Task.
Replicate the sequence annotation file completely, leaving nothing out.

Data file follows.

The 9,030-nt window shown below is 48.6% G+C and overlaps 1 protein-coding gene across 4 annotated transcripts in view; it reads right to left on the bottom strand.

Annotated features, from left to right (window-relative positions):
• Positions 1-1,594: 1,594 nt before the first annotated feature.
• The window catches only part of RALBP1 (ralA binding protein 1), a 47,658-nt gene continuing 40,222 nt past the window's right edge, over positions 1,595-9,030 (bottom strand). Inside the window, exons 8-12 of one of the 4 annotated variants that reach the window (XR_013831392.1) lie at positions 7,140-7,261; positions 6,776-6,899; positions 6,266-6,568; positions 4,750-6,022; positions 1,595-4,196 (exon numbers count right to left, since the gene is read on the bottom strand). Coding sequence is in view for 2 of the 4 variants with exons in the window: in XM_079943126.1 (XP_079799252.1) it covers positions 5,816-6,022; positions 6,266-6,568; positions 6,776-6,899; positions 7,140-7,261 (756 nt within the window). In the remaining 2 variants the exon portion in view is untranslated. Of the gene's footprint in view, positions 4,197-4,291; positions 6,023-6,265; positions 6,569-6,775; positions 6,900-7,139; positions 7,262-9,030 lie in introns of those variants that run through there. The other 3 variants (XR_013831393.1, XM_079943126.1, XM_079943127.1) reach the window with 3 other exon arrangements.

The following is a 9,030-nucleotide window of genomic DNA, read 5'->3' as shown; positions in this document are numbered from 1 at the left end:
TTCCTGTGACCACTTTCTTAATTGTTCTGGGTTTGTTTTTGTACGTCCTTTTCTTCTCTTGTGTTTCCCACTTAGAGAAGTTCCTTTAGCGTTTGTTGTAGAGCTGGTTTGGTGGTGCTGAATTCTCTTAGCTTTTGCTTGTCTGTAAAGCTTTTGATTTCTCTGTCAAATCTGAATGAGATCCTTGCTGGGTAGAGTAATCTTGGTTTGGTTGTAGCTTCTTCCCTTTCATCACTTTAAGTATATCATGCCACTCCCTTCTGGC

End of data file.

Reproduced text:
The 9,030-nt window shown below is 48.6% G+C and overlaps 1 protein-coding gene across 4 annotated transcripts in view; it reads right to left on the bottom strand.

Annotated features, from left to right (window-relative positions):
• Positions 1-1,594: 1,594 nt before the first annotated feature.
• The window catches only part of RALBP1 (ralA binding protein 1), a 47,658-nt gene continuing 40,222 nt past the window's right edge, over positions 1,595-9,030 (bottom strand). Inside the window, exons 8-12 of one of the 4 annotated variants that reach the window (XR_013831392.1) lie at positions 7,140-7,261; positions 6,776-6,899; positions 6,266-6,568; positions 4,750-6,022; positions 1,595-4,196 (exon numbers count right to left, since the gene is read on the bottom strand). Coding sequence is in view for 2 of the 4 variants with exons in the window: in XM_079943126.1 (XP_079799252.1) it covers positions 5,816-6,022; positions 6,266-6,568; positions 6,776-6,899; positions 7,140-7,261 (756 nt within the window). In the remaining 2 variants the exon portion in view is untranslated. Of the gene's footprint in view, positions 4,197-4,291; positions 6,023-6,265; positions 6,569-6,775; positions 6,900-7,139; positions 7,262-9,030 lie in introns of those variants that run through there. The other 3 variants (XR_013831393.1, XM_079943126.1, XM_079943127.1) reach the window with 3 other exon arrangements.

The following is a 9,030-nucleotide window of genomic DNA, read 5'->3' as shown; positions in this document are numbered from 1 at the left end:
TTCCTGTGACCACTTTCTTAATTGTTCTGGGTTTGTTTTTGTACGTCCTTTTCTTCTCTTGTGTTTCCCACTTAGAGAAGTTCCTTTAGCGTTTGTTGTAGAGCTGGTTTGGTGGTGCTGAATTCTCTTAGCTTTTGCTTGTCTGTAAAGCTTTTGATTTCTCTGTCAAATCTGAATGAGATCCTTGCTGGGTAGAGTAATCTTGGTTTGGTTGTAGCTTCTTCCCTTTCATCACTTTAAGTATATCATGCCACTCCCTTCTGGC